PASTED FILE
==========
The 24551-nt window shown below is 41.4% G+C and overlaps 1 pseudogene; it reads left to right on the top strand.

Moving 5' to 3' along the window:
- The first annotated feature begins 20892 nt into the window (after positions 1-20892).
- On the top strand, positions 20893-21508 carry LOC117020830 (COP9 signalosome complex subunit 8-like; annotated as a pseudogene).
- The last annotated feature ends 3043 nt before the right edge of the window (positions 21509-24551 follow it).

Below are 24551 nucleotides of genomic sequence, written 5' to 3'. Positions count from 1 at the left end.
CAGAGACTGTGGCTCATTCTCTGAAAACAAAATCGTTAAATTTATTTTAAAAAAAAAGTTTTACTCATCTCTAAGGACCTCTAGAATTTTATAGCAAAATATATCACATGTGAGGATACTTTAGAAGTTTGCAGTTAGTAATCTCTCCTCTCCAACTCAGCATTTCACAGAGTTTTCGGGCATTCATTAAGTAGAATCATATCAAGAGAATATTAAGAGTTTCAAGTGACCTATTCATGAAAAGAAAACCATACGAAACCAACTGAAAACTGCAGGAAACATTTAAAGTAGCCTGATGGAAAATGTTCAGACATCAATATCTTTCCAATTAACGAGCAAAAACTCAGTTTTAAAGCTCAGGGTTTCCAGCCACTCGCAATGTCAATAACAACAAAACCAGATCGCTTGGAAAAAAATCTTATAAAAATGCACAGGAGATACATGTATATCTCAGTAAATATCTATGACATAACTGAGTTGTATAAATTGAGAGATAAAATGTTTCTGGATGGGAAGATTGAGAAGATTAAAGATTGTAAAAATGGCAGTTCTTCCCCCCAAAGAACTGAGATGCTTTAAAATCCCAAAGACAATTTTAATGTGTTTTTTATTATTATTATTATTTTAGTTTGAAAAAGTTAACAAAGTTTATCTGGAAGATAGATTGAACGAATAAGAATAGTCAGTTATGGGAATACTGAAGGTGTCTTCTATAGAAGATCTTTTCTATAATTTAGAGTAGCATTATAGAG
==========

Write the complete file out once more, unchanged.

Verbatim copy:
The 24551-nt window shown below is 41.4% G+C and overlaps 1 pseudogene; it reads left to right on the top strand.

Moving 5' to 3' along the window:
- The first annotated feature begins 20892 nt into the window (after positions 1-20892).
- On the top strand, positions 20893-21508 carry LOC117020830 (COP9 signalosome complex subunit 8-like; annotated as a pseudogene).
- The last annotated feature ends 3043 nt before the right edge of the window (positions 21509-24551 follow it).

Below are 24551 nucleotides of genomic sequence, written 5' to 3'. Positions count from 1 at the left end.
CAGAGACTGTGGCTCATTCTCTGAAAACAAAATCGTTAAATTTATTTTAAAAAAAAAGTTTTACTCATCTCTAAGGACCTCTAGAATTTTATAGCAAAATATATCACATGTGAGGATACTTTAGAAGTTTGCAGTTAGTAATCTCTCCTCTCCAACTCAGCATTTCACAGAGTTTTCGGGCATTCATTAAGTAGAATCATATCAAGAGAATATTAAGAGTTTCAAGTGACCTATTCATGAAAAGAAAACCATACGAAACCAACTGAAAACTGCAGGAAACATTTAAAGTAGCCTGATGGAAAATGTTCAGACATCAATATCTTTCCAATTAACGAGCAAAAACTCAGTTTTAAAGCTCAGGGTTTCCAGCCACTCGCAATGTCAATAACAACAAAACCAGATCGCTTGGAAAAAAATCTTATAAAAATGCACAGGAGATACATGTATATCTCAGTAAATATCTATGACATAACTGAGTTGTATAAATTGAGAGATAAAATGTTTCTGGATGGGAAGATTGAGAAGATTAAAGATTGTAAAAATGGCAGTTCTTCCCCCCAAAGAACTGAGATGCTTTAAAATCCCAAAGACAATTTTAATGTGTTTTTTATTATTATTATTATTTTAGTTTGAAAAAGTTAACAAAGTTTATCTGGAAGATAGATTGAACGAATAAGAATAGTCAGTTATGGGAATACTGAAGGTGTCTTCTATAGAAGATCTTTTCTATAATTTAGAGTAGCATTATAGAG